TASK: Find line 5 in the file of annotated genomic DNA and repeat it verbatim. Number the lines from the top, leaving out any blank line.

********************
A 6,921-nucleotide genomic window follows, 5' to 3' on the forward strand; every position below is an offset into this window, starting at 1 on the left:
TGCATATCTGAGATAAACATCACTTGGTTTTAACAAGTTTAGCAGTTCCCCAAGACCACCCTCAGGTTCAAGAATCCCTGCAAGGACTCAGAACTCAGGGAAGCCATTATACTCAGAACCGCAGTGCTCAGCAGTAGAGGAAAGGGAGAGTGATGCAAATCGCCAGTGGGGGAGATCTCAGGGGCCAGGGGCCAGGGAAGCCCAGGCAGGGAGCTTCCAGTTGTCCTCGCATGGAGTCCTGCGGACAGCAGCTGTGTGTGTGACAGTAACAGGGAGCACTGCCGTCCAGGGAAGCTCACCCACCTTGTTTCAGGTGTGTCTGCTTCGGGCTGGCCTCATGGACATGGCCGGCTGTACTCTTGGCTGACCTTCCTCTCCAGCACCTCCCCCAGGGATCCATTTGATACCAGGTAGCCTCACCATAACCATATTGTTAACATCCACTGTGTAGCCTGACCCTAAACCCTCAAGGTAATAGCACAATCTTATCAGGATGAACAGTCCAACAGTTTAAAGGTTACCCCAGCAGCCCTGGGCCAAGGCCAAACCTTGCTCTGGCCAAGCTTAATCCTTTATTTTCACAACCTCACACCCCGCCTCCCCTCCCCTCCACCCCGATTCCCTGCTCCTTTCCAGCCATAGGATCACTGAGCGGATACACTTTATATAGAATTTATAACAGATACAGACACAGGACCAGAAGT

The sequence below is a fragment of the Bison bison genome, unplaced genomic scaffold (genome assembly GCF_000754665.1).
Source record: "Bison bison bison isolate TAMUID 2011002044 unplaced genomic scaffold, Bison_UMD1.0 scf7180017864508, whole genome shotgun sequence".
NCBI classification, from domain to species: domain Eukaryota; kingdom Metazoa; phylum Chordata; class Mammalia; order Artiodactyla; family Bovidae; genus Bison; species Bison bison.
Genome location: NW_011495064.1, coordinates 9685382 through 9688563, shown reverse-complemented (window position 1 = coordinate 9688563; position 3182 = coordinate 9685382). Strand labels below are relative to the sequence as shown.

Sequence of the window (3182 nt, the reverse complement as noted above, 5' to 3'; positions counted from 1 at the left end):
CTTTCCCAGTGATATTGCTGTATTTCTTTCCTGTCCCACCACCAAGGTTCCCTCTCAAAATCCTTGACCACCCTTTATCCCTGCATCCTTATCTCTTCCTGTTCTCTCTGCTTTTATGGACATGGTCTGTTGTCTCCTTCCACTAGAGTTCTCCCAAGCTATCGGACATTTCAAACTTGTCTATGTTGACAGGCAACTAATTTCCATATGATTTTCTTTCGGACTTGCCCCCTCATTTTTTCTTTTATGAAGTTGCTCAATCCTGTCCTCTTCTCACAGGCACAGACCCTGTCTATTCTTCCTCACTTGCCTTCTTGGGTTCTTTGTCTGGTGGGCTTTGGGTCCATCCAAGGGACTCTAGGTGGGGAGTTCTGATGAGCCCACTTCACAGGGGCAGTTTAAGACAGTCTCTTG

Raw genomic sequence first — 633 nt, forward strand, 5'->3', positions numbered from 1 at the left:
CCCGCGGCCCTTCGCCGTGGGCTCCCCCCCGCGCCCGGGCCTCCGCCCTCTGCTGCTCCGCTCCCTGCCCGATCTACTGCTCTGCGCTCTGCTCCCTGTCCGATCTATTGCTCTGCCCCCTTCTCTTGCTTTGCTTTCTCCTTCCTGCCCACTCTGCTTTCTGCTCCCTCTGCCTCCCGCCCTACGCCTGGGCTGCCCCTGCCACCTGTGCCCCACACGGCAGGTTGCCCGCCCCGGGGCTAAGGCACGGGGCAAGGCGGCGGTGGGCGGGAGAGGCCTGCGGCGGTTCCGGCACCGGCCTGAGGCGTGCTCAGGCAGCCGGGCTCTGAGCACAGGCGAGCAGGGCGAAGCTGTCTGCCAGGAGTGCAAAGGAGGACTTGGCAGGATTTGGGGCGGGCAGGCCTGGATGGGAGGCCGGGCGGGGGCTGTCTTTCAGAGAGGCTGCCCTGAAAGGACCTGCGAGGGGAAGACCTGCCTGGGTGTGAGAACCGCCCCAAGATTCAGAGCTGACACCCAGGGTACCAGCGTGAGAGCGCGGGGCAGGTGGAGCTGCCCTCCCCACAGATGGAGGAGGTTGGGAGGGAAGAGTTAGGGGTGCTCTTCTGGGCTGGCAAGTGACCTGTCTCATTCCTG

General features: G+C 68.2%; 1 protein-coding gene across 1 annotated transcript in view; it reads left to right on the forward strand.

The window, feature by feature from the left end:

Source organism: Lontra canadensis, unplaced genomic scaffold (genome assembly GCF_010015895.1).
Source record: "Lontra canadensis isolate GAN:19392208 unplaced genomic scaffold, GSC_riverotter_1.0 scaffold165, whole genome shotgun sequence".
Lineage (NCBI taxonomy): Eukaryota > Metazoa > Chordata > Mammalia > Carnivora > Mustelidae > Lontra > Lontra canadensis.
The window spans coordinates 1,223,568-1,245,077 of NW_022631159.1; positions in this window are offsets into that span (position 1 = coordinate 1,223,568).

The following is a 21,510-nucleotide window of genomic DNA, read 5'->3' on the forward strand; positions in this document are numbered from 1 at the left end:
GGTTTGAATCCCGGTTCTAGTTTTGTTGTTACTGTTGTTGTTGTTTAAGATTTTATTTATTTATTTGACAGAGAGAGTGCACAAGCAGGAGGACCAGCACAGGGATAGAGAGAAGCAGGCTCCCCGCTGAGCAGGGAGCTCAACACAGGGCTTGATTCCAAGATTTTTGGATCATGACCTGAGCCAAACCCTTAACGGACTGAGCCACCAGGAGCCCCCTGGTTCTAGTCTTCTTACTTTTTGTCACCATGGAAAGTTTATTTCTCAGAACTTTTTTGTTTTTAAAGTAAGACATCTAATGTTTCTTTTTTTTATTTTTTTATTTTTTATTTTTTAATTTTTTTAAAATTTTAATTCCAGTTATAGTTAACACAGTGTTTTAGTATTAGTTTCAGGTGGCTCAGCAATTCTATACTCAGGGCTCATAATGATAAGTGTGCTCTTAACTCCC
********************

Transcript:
NCBI classification, from domain to species: domain Eukaryota; kingdom Metazoa; phylum Chordata; class Mammalia; order Artiodactyla; family Bovidae; genus Bison; species Bison bison.